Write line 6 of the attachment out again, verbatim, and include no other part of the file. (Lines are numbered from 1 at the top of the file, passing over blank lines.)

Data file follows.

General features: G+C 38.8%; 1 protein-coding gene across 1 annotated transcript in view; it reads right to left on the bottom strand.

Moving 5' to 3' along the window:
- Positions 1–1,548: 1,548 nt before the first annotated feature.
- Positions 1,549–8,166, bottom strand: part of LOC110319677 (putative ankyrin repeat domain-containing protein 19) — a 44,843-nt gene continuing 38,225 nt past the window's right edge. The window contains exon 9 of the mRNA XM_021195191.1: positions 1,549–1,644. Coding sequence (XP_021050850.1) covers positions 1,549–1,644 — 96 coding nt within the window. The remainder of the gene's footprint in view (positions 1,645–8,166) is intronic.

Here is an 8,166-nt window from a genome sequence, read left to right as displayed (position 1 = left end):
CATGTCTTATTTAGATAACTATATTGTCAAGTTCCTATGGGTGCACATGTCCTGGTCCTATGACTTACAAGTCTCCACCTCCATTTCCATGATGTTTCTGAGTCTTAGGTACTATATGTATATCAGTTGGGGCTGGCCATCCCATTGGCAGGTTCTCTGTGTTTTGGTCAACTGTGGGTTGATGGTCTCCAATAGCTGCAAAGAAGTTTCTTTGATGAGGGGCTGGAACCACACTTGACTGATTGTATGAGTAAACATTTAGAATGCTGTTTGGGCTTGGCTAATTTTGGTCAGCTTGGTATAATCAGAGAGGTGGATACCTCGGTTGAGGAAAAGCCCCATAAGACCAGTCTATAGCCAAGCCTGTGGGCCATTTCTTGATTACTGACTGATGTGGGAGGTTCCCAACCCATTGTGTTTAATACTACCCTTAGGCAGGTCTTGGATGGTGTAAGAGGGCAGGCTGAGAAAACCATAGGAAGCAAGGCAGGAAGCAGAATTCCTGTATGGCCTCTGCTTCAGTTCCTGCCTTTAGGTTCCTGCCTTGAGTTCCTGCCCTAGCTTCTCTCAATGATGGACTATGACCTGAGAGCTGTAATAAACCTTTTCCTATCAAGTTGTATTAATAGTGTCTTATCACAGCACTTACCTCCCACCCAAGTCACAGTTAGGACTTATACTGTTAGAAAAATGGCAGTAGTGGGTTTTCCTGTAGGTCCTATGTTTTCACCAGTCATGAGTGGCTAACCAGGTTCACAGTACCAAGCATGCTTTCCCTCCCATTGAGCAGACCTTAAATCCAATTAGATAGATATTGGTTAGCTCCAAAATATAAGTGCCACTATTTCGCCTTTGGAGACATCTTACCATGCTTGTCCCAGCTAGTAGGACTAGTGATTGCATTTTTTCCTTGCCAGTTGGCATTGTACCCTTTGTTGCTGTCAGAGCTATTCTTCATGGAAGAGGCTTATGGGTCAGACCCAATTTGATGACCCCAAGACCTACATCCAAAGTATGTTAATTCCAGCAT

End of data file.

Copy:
CATGTCTTATTTAGATAACTATATTGTCAAGTTCCTATGGGTGCACATGTCCTGGTCCTATGACTTACAAGTCTCCACCTCCATTTCCATGATGTTTCTGAGTCTTAGGTACTATATGTATATCAGTTGGGGCTGGCCATCCCATTGGCAGGTTCTCTGTGTTTTGGTCAACTGTGGGTTGATGGTCTCCAATAGCTGCAAAGAAGTTTCTTTGATGAGGGGCTGGAACCACACTTGACTGATTGTATGAGTAAACATTTAGAATGCTGTTTGGGCTTGGCTAATTTTGGTCAGCTTGGTATAATCAGAGAGGTGGATACCTCGGTTGAGGAAAAGCCCCATAAGACCAGTCTATAGCCAAGCCTGTGGGCCATTTCTTGATTACTGACTGATGTGGGAGGTTCCCAACCCATTGTGTTTAATACTACCCTTAGGCAGGTCTTGGATGGTGTAAGAGGGCAGGCTGAGAAAACCATAGGAAGCAAGGCAGGAAGCAGAATTCCTGTATGGCCTCTGCTTCAGTTCCTGCCTTTAGGTTCCTGCCTTGAGTTCCTGCCCTAGCTTCTCTCAATGATGGACTATGACCTGAGAGCTGTAATAAACCTTTTCCTATCAAGTTGTATTAATAGTGTCTTATCACAGCACTTACCTCCCACCCAAGTCACAGTTAGGACTTATACTGTTAGAAAAATGGCAGTAGTGGGTTTTCCTGTAGGTCCTATGTTTTCACCAGTCATGAGTGGCTAACCAGGTTCACAGTACCAAGCATGCTTTCCCTCCCATTGAGCAGACCTTAAATCCAATTAGATAGATATTGGTTAGCTCCAAAATATAAGTGCCACTATTTCGCCTTTGGAGACATCTTACCATGCTTGTCCCAGCTAGTAGGACTAGTGATTGCATTTTTTCCTTGCCAGTTGGCATTGTACCCTTTGTTGCTGTCAGAGCTATTCTTCATGGAAGAGGCTTATGGGTCAGACCCAATTTGATGACCCCAAGACCTACATCCAAAGTATGTTAATTCCAGCAT